Mathematics (from Greek: ) includes the study of such topics as numbers (arithmetic and number theory), formulas and related structures (algebra), shapes and spaces in which they are contained (geometry), and quantities and th ...

) if and only if every Cauchy sequence converges to some point (a property that is called ). Although Cauchy nets are not needed to describe completeness of normed spaces, they are needed to describe completeness of more general (possibly non-normable
In mathematics
Mathematics (from Ancient Greek, Greek: ) includes the study of such topics as quantity (number theory), mathematical structure, structure (algebra), space (geometry), and calculus, change (mathematical analysis, analysis). It ...

) topological vector spaces.
Relation to filters

Afilter
Filter, filtering or filters may refer to:
Science and technology Device
* Filter (chemistry), a device which separates solids from fluids (liquids or gases) by adding a medium through which only the fluid can pass
** Filter (aquarium), critical ...

is another idea in topology that allows for a general definition for convergence in general topological spaces. The two ideas are equivalent in the sense that they give the same concept of convergence. More specifically, for every filter base
In mathematics
Mathematics (from Ancient Greek, Greek: ) includes the study of such topics as quantity (number theory), mathematical structure, structure (algebra), space (geometry), and calculus, change (mathematical analysis, analysis). I ...

an can be constructed, and convergence of the filter base implies convergence of the associated net—and the other way around (for every net there is a filter base, and convergence of the net implies convergence of the filter base).R. G. Bartle, Nets and Filters In Topology, American Mathematical Monthly, Vol. 62, No. 8 (1955), pp. 551–557. For instance, any net $\backslash left(x\_a\backslash right)\_$ in $X$ induces a filter base of tails $\backslash $ where the filter in $X$ generated by this filter base is called the net's . This correspondence allows for any theorem that can be proven with one concept to be proven with the other. For instance, continuity of a function from one topological space to the other can be characterized either by the convergence of a net in the domain implying the convergence of the corresponding net in the codomain, or by the same statement with filter bases.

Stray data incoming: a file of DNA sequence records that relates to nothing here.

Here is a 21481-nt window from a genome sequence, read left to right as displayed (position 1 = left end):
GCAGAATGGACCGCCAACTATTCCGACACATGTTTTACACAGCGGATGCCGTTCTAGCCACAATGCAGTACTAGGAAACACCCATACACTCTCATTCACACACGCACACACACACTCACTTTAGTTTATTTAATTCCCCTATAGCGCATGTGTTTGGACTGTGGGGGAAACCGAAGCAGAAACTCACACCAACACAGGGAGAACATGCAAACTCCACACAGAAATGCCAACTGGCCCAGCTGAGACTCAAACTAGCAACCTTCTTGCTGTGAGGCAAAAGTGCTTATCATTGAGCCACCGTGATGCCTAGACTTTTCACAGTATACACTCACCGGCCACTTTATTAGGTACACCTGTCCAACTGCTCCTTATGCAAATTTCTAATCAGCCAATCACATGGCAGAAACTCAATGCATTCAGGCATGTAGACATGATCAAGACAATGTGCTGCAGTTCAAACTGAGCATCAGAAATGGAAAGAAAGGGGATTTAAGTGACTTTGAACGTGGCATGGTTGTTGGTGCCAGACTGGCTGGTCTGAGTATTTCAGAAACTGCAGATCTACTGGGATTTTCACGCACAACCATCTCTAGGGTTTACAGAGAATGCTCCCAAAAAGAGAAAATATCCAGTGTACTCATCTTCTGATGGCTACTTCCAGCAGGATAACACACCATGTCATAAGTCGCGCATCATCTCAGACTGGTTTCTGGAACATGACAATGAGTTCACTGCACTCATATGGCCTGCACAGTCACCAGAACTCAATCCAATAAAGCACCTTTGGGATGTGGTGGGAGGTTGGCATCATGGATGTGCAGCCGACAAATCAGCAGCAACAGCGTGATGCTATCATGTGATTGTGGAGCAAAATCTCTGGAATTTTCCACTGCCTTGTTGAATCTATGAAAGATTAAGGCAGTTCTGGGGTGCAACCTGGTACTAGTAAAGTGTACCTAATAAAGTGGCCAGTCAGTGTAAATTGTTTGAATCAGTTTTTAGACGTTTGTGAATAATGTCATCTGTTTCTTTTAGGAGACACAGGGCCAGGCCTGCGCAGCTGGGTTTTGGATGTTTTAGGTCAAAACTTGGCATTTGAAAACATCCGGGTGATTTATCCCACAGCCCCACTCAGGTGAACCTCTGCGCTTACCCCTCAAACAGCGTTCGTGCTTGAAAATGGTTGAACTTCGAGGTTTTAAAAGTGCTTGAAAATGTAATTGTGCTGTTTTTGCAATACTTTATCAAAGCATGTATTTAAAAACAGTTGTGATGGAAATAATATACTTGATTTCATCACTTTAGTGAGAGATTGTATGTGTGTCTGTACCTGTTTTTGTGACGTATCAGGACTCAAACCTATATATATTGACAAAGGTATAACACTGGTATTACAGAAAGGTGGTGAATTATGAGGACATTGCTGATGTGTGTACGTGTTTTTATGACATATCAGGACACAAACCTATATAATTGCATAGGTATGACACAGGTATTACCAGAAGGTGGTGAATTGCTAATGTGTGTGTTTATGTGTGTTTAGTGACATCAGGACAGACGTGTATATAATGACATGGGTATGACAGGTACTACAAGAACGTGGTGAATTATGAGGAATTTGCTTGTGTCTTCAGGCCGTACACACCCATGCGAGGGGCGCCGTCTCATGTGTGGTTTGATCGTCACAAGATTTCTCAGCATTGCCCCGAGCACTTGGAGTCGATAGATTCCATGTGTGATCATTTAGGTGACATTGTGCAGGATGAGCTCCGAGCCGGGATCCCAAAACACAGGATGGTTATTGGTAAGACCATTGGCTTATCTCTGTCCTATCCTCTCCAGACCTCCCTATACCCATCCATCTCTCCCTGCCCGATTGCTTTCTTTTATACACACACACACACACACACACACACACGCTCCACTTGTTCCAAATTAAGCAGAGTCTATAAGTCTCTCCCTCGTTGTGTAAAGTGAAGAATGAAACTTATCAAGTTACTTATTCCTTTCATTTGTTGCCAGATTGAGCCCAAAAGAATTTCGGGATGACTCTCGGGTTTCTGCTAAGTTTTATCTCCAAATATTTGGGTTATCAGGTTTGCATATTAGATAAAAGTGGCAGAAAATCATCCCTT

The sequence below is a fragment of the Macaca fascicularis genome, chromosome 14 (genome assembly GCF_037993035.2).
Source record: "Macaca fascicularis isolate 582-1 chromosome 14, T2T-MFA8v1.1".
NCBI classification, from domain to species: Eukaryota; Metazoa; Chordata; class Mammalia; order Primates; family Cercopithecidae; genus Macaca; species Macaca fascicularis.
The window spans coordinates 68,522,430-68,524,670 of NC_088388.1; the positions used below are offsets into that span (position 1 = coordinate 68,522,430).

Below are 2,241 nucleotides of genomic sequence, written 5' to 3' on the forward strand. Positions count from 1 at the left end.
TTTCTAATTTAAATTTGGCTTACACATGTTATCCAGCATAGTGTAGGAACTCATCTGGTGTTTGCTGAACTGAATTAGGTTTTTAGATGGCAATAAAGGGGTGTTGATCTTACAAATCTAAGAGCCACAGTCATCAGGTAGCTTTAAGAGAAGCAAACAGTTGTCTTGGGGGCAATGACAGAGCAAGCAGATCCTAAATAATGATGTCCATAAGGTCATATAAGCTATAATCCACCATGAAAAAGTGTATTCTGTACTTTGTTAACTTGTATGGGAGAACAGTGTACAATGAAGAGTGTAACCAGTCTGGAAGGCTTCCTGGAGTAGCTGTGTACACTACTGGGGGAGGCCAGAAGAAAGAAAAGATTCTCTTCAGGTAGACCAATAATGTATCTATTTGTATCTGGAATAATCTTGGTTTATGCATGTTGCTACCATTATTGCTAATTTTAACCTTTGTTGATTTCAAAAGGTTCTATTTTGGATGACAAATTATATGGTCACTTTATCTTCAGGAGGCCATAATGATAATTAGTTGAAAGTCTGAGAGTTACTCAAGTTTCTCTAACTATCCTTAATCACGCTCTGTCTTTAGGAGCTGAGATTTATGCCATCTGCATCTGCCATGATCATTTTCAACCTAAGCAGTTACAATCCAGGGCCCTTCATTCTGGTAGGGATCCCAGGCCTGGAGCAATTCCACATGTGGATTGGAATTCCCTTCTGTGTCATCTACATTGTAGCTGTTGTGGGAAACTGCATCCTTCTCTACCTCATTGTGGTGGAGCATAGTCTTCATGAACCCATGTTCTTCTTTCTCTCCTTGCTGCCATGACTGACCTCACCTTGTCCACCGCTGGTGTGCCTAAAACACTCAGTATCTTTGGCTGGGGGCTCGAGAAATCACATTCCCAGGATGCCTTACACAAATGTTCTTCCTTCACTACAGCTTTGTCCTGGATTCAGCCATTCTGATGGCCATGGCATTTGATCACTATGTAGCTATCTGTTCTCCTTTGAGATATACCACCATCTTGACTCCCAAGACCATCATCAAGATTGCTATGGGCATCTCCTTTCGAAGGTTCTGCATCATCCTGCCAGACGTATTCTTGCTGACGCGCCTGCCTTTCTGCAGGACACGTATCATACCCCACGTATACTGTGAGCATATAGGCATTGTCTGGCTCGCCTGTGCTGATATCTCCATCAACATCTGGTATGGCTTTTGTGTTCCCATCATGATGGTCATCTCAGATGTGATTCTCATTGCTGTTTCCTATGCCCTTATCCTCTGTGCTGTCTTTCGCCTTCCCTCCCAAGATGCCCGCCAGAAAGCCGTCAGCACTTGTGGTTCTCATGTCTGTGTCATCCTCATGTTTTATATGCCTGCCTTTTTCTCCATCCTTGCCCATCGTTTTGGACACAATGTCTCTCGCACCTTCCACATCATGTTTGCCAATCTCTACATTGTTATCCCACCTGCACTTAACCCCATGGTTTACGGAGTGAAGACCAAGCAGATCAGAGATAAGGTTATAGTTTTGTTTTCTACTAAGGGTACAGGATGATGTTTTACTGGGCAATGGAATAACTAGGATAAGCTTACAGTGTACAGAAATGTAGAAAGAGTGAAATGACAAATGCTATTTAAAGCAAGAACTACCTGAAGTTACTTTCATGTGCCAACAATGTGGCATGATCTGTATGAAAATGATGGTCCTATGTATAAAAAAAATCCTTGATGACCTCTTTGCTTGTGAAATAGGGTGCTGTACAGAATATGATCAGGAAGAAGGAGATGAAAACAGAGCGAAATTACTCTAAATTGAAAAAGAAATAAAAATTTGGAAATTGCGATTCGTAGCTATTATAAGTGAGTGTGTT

Robert G. Bartle argues that despite their equivalence, it is useful to have both concepts. He argues that nets are enough like sequences to make natural proofs and definitions in analogy to sequences, especially ones using sequential elements, such as is common in analysis
Analysis is the process of breaking a complex topic or substance
Substance may refer to: